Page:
Frontiers Physics World  June 2021

Researchers unveil the physics of the skipping stone

Hop, skip and jump The physics of skipping stones could be used to understand how flying vehicles behave when they impact water upon landing. (Courtesy: Stewart Nimmo/CC BY-SA 4.0)

The physics that allows spinning flat stones to skip across the surface of water has been analysed by researchers in China. They used theoretical models and simple experiments to identify three key factors underlying the process, with their findings potentially leading to important insights into the dynamics of aircraft and spacecraft that land on water (Physics of Fluids 33 043316). 

By imparting the right combination of throwing angle, speed, and spin, a flat stone will bounce several times on water before sinking. In their study, Jie Tang at Southwest Jiaotong University and colleagues constructed a mathematical model of stone skipping, which incorporated two key effects. The first was the Magnus effect, whereby the trajectory of a rotating object in a fluid is deflected – an effect that footballers use to send a ball on a curved trajectory. The other was the gyro effect, in which a spinning object tends to maintain a steady axis of rotation and travel in a straight line.

To verify their model’s predictions, the team did a simple experiment involving a spinning aluminium disc that was fitted with a navigation module to measure its spin and trajectory during flight. Their set-up enabled a tight control over the disc’s speed, rate of spin and angle of approach to the water’s surface. Through a series of experiments, the team measured how variations in each of these values affected the disc’s skipping dynamics. The researchers conclude that the upward acceleration of the disc – determined by its velocity and angle of approach to the water – is critical. If it is over 4 g (four times the gravitational acceleration) the disc will skip. Yet at 3.8 g, the disc will instead “surf”, skimming along the water’s surface at an oscillating angle, but not bouncing.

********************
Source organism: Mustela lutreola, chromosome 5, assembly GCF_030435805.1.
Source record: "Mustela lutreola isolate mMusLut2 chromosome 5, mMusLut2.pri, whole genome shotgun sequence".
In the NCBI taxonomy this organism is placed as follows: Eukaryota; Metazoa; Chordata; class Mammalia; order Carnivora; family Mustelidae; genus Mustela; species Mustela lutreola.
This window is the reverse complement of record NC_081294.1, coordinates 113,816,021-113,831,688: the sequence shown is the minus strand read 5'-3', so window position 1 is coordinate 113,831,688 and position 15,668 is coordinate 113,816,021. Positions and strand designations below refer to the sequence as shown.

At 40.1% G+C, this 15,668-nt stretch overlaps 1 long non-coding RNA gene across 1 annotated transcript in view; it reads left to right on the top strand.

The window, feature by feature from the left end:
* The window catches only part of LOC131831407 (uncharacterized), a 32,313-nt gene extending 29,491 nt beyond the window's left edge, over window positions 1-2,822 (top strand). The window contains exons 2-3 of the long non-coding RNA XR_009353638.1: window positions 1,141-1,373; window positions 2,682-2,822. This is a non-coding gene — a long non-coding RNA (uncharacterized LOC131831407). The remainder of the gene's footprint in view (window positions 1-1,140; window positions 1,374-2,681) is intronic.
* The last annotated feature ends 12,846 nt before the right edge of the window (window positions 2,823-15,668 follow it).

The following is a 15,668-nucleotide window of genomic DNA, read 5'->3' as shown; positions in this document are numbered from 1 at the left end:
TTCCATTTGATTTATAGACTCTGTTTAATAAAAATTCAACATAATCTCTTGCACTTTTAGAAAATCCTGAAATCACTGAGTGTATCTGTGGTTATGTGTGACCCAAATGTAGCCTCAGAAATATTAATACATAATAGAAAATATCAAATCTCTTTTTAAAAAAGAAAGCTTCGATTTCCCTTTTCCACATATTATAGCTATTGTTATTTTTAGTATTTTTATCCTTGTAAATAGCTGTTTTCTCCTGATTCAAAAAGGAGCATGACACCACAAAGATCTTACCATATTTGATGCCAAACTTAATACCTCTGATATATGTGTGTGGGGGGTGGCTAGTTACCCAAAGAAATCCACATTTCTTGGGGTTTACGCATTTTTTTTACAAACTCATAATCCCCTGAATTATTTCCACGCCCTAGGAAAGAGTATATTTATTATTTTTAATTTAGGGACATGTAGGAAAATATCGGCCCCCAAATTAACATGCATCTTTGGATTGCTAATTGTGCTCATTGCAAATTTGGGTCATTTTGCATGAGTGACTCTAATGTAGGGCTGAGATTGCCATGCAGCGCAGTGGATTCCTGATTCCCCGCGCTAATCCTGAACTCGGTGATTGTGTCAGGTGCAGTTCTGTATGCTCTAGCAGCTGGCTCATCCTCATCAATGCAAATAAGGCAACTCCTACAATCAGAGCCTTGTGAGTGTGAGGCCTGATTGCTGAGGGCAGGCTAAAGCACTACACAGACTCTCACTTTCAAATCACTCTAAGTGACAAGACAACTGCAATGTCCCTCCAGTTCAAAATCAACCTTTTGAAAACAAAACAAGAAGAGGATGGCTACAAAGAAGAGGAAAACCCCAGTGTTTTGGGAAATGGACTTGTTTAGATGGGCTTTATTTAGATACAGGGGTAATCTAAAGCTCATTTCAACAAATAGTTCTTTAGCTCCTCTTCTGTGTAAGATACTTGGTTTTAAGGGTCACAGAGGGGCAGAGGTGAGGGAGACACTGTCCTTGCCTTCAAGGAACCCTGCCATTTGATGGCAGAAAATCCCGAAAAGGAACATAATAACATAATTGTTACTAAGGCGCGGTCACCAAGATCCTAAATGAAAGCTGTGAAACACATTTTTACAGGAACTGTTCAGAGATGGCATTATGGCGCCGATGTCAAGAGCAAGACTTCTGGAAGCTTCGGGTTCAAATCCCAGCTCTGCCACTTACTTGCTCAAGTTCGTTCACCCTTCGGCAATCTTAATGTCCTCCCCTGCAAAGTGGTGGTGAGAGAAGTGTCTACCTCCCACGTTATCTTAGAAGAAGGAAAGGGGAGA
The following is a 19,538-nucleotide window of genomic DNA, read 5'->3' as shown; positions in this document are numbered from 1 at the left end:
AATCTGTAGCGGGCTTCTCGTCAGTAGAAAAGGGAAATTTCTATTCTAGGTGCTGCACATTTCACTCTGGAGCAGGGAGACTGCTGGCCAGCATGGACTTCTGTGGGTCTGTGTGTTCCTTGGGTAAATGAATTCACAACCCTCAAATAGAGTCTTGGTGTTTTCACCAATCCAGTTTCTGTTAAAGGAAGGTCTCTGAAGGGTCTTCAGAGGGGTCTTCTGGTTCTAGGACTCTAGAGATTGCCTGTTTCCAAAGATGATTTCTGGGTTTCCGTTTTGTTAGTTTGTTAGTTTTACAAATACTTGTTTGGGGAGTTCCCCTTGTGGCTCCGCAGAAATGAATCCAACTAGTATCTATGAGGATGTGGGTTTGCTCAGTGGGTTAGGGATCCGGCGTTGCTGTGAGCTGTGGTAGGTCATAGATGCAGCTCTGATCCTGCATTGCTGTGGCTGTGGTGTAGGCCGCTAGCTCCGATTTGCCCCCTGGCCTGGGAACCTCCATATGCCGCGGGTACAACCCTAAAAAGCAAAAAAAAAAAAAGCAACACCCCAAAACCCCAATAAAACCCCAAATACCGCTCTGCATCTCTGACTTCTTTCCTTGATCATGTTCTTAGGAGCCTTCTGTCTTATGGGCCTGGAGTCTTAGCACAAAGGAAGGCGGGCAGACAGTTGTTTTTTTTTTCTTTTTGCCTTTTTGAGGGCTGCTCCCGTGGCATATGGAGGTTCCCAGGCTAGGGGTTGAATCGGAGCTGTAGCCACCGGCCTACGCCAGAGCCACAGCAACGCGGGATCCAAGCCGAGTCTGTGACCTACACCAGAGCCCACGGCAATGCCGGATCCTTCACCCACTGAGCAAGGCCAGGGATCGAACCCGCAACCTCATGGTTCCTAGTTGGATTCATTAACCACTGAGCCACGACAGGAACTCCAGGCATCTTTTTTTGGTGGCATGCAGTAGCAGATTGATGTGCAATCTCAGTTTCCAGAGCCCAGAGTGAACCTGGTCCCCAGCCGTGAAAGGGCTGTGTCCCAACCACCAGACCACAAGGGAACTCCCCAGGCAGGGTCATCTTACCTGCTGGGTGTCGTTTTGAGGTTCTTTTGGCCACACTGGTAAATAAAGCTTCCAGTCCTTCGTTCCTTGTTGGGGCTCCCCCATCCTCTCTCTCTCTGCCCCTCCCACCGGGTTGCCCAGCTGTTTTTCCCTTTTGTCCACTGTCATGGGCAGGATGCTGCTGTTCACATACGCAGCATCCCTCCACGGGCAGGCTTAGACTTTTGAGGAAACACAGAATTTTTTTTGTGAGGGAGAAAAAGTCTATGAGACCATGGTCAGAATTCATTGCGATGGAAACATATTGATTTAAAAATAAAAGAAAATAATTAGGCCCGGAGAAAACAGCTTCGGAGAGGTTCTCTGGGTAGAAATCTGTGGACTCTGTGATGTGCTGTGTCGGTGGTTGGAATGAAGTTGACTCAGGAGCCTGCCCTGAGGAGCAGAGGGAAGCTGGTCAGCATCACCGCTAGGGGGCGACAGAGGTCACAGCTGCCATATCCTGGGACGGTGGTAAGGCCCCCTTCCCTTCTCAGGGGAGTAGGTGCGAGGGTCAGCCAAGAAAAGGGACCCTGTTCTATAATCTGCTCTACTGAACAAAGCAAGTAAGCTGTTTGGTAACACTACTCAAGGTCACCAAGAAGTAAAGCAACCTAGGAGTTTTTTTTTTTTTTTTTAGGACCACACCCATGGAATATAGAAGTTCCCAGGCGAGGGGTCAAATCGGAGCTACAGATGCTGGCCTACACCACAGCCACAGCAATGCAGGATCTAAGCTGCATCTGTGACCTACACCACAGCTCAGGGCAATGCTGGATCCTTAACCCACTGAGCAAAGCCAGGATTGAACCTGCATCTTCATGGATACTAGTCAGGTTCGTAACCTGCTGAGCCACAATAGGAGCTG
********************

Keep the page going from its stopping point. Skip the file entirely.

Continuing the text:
Also important is how the gyro effect can guarantee the stability of the disc’s angle of approach to the water, creating more favourable conditions for continuous bouncing. For spin rates lower than 18 rotations per second, the Magnus effect dominates, and the disc will veer off to the left or right, depending on its direction of spin. Above this rate, the gyro effect dominates, and the disc will continue in a straight path.

Tang’s team hopes that the results could improve our understanding of how flying vehicles behave when impacting water upon landing. This could enable engineers to design better vehicles and flight paths: ensuring both minimal damage to valuable equipment, and better safety for passengers.

Sam Jarman